Mendes LW, Kuramae EE, Navarrete AA, van Veen JA, Tsai SM. Taxonomical and functional microbial community selection in soybean rhizosphere. ISME J. 2014;8(8):1577–87.

    CAS  PubMed  PubMed Central  Article  Google Scholar 

  8. 8.

    Walters WA, Jin Z, Youngblut N, Wallace JG, Sutter J, Zhang W, Gonzalez-Pena A, Peiffer J, Koren O, Shi Q, et al. Large-scale replicated field study of maize rhizosphere identifies heritable microbes. Proc Natl Acad Sci U S A. 2018;115(28):7368–73.

    PubMed  PubMed Central  Article  Google Scholar 

  9. 9.

    Bulgarelli D, Garrido-Oter R, Munch PC, Weiman A, Droge J, Pan Y, McHardy AC, Schulze-Lefert P. Structure and function of the bacterial root microbiota in wild and domesticated barley. Cell Host Microbe. 2015;17(3):392–403.

    CAS  PubMed  PubMed Central  Article  Google Scholar 

  10. 10.

    Donn S, Kirkegaard JA, Perera G, Richardson AE, Watt M. Evolution of bacterial communities in the wheat crop rhizosphere. Environ Microbiol. 2015;17(3):610–21.

    PubMed  Article  PubMed Central  Google Scholar 

  11. 11.

    Hamonts K, Trivedi P, Garg A, Janitz C, Grinyer J, Holford P, Botha FC, Anderson IC, Singh BK. Field study reveals core plant microbiota and relative importance of their drivers. Environ Microbiol. 2018;20(1):124–40.

    CAS  PubMed  Article  PubMed Central  Google Scholar 

  12. 12.

    Ofek-Lalzar M, Sela N, Goldman-Voronov M, Green SJ, Hadar Y, Minz D. Niche and host-associated functional signatures of the root surface microbiome. Nat Commun. 2014;5:4950.

    CAS  PubMed  Article  PubMed Central  Google Scholar 

  13. 13.

    Marasco R, Rolli E, Fusi M, Michoud G, Daffonchio D. Grapevine rootstocks shape underground bacterial microbiome and networking but not potential functionality. Microbiome. 2018;6(1):3.

    PubMed  PubMed Central  Article  Google Scholar 

  14. 14.

    Zhang Y, Xu J, Riera N, Jin T, Li J, Wang N. Huanglongbing impairs the rhizosphere-to-rhizoplane enrichment process of the citrus root-associated microbiome. Microbiome. 2017;5(1):97.

    CAS  PubMed  PubMed Central  Article  Google Scholar 

  15. 15.

    Xu J, Zhang Y, Zhang P, Trivedi P, Riera N, Wang Y, Liu X, Fan G, Tang J, Coletta-Filho HD. The structure and function of the global citrus rhizosphere microbiome. Nat Commun. 2018;9(1):4894.

    PubMed  PubMed Central  Article  CAS  Google Scholar 

  16. 16.

    Shi S, Nuccio E, Herman DJ, Rijkers R, Estera K, Li J, da Rocha UN, He Z, Pett-Ridge J, Brodie EL, et al. Successional trajectories of Rhizosphere bacterial communities over consecutive seasons. MBio. 2015;6(4):e00746.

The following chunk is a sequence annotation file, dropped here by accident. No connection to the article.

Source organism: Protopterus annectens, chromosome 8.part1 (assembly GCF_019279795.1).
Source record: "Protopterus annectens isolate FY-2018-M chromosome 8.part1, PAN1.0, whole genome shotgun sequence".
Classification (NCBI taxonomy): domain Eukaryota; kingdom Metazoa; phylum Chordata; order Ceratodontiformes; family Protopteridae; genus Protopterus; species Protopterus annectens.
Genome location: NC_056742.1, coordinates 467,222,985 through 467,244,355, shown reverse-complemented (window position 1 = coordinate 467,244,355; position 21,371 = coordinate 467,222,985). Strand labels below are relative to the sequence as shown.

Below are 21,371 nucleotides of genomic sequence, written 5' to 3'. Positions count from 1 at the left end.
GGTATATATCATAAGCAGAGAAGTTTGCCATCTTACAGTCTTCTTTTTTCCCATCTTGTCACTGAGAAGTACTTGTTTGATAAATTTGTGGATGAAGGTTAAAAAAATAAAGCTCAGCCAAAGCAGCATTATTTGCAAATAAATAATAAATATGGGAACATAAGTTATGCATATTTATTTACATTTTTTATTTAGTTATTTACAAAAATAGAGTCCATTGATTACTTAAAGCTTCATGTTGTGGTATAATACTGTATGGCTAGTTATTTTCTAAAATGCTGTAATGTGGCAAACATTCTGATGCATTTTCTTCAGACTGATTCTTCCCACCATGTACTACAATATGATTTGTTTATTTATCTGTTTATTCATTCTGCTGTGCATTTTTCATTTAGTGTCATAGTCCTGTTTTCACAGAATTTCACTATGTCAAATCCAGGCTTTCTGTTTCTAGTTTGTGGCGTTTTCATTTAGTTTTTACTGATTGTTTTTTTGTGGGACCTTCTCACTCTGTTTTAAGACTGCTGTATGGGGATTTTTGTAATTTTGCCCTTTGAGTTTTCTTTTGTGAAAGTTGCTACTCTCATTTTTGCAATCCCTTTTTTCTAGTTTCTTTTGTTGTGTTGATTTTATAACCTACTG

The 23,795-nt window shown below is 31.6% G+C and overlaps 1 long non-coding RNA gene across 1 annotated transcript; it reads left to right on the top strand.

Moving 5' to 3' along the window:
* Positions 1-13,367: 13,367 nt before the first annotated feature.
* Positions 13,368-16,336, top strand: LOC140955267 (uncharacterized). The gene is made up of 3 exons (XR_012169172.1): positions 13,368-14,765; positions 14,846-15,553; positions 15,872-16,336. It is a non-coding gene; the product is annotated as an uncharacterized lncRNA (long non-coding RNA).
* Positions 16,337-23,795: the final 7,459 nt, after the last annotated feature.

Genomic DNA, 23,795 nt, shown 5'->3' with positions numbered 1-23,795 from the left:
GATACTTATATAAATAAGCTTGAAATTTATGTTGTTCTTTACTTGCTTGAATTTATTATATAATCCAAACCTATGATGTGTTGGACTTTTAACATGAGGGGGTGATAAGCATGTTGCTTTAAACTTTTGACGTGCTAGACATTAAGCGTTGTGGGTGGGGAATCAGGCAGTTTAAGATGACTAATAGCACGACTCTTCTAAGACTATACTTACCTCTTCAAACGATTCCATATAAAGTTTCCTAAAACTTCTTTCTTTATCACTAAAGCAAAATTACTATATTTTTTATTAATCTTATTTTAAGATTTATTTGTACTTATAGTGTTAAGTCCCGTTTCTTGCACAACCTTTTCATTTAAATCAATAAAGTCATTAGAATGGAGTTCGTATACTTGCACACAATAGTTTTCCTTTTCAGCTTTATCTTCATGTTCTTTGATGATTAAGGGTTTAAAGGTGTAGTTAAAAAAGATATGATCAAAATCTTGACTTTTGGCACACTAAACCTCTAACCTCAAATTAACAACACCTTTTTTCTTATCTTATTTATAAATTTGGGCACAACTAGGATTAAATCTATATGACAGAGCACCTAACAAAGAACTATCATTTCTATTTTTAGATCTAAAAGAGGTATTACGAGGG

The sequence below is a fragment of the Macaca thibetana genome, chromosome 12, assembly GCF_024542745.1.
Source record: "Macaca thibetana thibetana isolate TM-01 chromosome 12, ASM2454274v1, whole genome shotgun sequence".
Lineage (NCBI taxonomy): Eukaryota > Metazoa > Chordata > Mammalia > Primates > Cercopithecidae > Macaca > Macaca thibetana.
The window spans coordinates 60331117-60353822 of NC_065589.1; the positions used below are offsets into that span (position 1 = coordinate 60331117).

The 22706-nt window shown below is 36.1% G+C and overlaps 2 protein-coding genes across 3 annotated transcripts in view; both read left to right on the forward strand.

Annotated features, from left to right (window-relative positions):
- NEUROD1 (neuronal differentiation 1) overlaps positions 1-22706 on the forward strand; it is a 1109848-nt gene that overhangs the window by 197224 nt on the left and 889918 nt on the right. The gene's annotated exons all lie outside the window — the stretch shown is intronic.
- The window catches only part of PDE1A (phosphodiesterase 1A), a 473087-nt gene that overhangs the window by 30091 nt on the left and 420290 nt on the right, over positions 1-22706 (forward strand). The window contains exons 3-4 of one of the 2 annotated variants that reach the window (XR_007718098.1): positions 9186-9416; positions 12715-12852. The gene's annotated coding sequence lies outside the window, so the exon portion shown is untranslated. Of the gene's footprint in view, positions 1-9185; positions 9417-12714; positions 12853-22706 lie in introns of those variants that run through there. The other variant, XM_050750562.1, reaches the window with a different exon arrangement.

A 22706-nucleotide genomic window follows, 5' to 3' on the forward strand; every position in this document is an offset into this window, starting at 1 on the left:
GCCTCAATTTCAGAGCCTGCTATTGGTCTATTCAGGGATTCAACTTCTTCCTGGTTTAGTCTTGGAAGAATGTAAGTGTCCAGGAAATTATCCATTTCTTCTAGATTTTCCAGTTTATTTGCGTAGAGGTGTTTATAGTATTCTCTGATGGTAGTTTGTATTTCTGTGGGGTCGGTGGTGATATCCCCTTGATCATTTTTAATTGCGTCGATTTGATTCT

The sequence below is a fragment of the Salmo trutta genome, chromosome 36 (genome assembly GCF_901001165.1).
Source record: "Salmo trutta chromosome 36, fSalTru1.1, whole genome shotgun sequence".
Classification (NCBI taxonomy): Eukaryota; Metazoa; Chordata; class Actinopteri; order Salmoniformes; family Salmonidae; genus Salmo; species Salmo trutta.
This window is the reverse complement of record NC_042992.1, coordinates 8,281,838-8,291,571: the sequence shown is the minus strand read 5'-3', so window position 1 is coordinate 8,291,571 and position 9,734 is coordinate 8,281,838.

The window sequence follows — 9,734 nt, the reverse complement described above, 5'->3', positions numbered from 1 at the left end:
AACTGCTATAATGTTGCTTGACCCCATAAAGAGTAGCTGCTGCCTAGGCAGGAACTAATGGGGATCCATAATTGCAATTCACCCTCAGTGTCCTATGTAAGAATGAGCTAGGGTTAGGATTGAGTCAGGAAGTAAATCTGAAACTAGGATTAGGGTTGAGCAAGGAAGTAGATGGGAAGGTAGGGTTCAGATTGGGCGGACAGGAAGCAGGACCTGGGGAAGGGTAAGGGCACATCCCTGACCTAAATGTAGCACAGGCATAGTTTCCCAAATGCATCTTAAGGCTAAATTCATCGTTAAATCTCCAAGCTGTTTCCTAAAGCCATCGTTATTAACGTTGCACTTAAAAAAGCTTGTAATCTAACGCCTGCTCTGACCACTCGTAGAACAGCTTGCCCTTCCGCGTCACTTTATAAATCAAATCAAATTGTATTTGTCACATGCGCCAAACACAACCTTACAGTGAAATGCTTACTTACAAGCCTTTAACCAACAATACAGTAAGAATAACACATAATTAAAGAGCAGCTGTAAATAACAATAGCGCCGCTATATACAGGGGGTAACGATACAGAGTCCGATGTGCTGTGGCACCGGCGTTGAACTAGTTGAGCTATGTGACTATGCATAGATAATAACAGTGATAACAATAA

PubMed  PubMed Central  Article  Google Scholar 

  17. 17.

    Lu Y, Rosencrantz D, Liesack W, Conrad R. Structure and activity of bacterial community inhabiting rice roots and the rhizosphere. Environ Microbiol. 2006;8(8):1351–60.

    CAS  PubMed  Article  PubMed Central  Google Scholar 

  18. 18.

    Yurgel SN, Douglas GM, Dusault A, Percival D, Langille MGI. Dissecting community structure in wild blueberry root and soil microbiome. Front Microbiol. 2018;9:1187.

    PubMed  PubMed Central  Article  Google Scholar 

  19. 19.

    Li J, Mavrodi OV, Hou J, Blackmon C, Babiker EM, Mavrodi DV. Comparative Analysis of Rhizosphere Microbiomes of Southern Highbush Blueberry (Vaccinium corymbosum L.), Darrow's Blueberry (V. darrowii Camp), and Rabbiteye Blueberry (V. virgatum Aiton). Front Microbiol. 2020;11:370.

    PubMed  PubMed Central  Article  Google Scholar 

  20. 20.

    Naumann W. Overview of the Vaccinium industry in Western Europe. In: V International Symposium on Vaccinium Culture, vol. 346; 1993. p. 53–8.

    Google Scholar 

  21. 21.

    Ma L, Sun Z, Zeng Y, Luo M, Yang J. Molecular Mechanism and Health Role of Functional Ingredients in Blueberry for Chronic Disease in Human Beings. Int J Mol Sci. 2018;19(9):2785.

  22. 22.

    Skrovankova S, Sumczynski D, Mlcek J, Jurikova T, Sochor J. Bioactive compounds and antioxidant activity in different types of berries. Int J Mol Sci. 2015;16(10):24673–706.

    CAS  PubMed  PubMed Central  Article  Google Scholar 

  23. 23.

    Vendrame S, Guglielmetti S, Riso P, Arioli S, Klimis-Zacas D, Porrini M. Six-week consumption of a wild blueberry powder drink increases bifidobacteria in the human gut. J Agric Food Chem. 2011;59(24):12815–20.

    CAS  PubMed  Article  PubMed Central  Google Scholar 

  24. 24.

    Wankhade UD, Zhong Y, Lazarenko OP, Chintapalli SV, Piccolo BD, Chen J-R, Shankar K. Sex-specific changes in gut microbiome composition following blueberry consumption in C57BL/6J mice. Nutrients. 2019;11(2):313.

    CAS  PubMed Central  Article  Google Scholar 

  25. 25.

    Wong C, Sugahara H, Odamaki T, Xiao J. Different physiological properties of human-residential and non-human-residential bifidobacteria in human health. Benefic Microbes. 2018;9(1):111–22.

    CAS  Article  Google Scholar 

  26. 26.

    Neto CC. Cranberry and blueberry: evidence for protective effects against cancer and vascular diseases. Mol Nutr Food Res. 2007;51(6):652–64.

    CAS  PubMed  Article  PubMed Central  Google Scholar 

  27. 27.

    Esau T, Zaman Q, Groulx D, Chang Y, Schumann A, Havard P. Machine vision for spot-application of agrochemical in wild blueberry fields. Adv Anim Biosci. 2017;8(2):272–6.

    Article  Google Scholar 

  28. 28.

    Ojiambo P, Scherm H, Brannen P. Septoria leaf spot reduces flower bud set and yield potential of rabbiteye and southern highbush blueberries. Plant Dis. 2006;90(1):51–7.

    CAS  PubMed  Article  PubMed Central  Google Scholar 

  29. 29.

    Annis SL, Stubbs CS. Stem and leaf diseases and their effects on yield in Maine lowbush blueberry fields. Small Fruits Review. 2004;3(1–2):159–67.

    Article  Google Scholar 

  30. 30.

    Raaijmakers JM, Paulitz TC, Steinberg C, Alabouvette C, Moënne-Loccoz Y. The rhizosphere: a playground and battlefield for soilborne pathogens and beneficial microorganisms. Plant Soil. 2009;321(1–2):341–61.

    CAS  Article  Google Scholar